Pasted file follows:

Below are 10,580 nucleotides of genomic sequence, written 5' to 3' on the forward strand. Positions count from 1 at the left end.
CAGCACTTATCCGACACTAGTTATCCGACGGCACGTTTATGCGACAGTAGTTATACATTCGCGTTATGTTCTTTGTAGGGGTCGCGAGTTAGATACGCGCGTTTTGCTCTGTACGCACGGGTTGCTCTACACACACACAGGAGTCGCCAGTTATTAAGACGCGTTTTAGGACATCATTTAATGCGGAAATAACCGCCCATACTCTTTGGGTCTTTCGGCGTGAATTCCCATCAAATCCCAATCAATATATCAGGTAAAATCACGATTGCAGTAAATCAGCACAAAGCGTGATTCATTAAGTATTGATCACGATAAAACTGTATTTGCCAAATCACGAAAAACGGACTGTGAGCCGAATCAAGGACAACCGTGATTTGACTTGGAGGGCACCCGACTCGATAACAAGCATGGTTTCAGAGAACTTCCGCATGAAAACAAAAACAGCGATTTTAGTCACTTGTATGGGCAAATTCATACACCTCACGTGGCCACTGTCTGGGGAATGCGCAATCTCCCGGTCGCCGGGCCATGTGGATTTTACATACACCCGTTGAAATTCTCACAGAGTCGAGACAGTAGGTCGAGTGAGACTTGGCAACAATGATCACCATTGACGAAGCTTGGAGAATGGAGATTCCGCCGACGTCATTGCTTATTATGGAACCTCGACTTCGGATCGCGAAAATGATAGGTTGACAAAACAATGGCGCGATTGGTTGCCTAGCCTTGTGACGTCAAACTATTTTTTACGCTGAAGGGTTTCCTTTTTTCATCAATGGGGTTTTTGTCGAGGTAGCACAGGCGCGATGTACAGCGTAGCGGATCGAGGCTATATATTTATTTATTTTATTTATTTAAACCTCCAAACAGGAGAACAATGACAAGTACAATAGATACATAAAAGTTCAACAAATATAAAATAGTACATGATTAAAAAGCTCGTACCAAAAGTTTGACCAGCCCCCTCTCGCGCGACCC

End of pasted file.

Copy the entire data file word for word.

Below are 10,580 nucleotides of genomic sequence, written 5' to 3' on the forward strand. Positions count from 1 at the left end.
CAGCACTTATCCGACACTAGTTATCCGACGGCACGTTTATGCGACAGTAGTTATACATTCGCGTTATGTTCTTTGTAGGGGTCGCGAGTTAGATACGCGCGTTTTGCTCTGTACGCACGGGTTGCTCTACACACACACAGGAGTCGCCAGTTATTAAGACGCGTTTTAGGACATCATTTAATGCGGAAATAACCGCCCATACTCTTTGGGTCTTTCGGCGTGAATTCCCATCAAATCCCAATCAATATATCAGGTAAAATCACGATTGCAGTAAATCAGCACAAAGCGTGATTCATTAAGTATTGATCACGATAAAACTGTATTTGCCAAATCACGAAAAACGGACTGTGAGCCGAATCAAGGACAACCGTGATTTGACTTGGAGGGCACCCGACTCGATAACAAGCATGGTTTCAGAGAACTTCCGCATGAAAACAAAAACAGCGATTTTAGTCACTTGTATGGGCAAATTCATACACCTCACGTGGCCACTGTCTGGGGAATGCGCAATCTCCCGGTCGCCGGGCCATGTGGATTTTACATACACCCGTTGAAATTCTCACAGAGTCGAGACAGTAGGTCGAGTGAGACTTGGCAACAATGATCACCATTGACGAAGCTTGGAGAATGGAGATTCCGCCGACGTCATTGCTTATTATGGAACCTCGACTTCGGATCGCGAAAATGATAGGTTGACAAAACAATGGCGCGATTGGTTGCCTAGCCTTGTGACGTCAAACTATTTTTTACGCTGAAGGGTTTCCTTTTTTCATCAATGGGGTTTTTGTCGAGGTAGCACAGGCGCGATGTACAGCGTAGCGGATCGAGGCTATATATTTATTTATTTTATTTATTTAAACCTCCAAACAGGAGAACAATGACAAGTACAATAGATACATAAAAGTTCAACAAATATAAAATAGTACATGATTAAAAAGCTCGTACCAAAAGTTTGACCAGCCCCCTCTCGCGCGACCC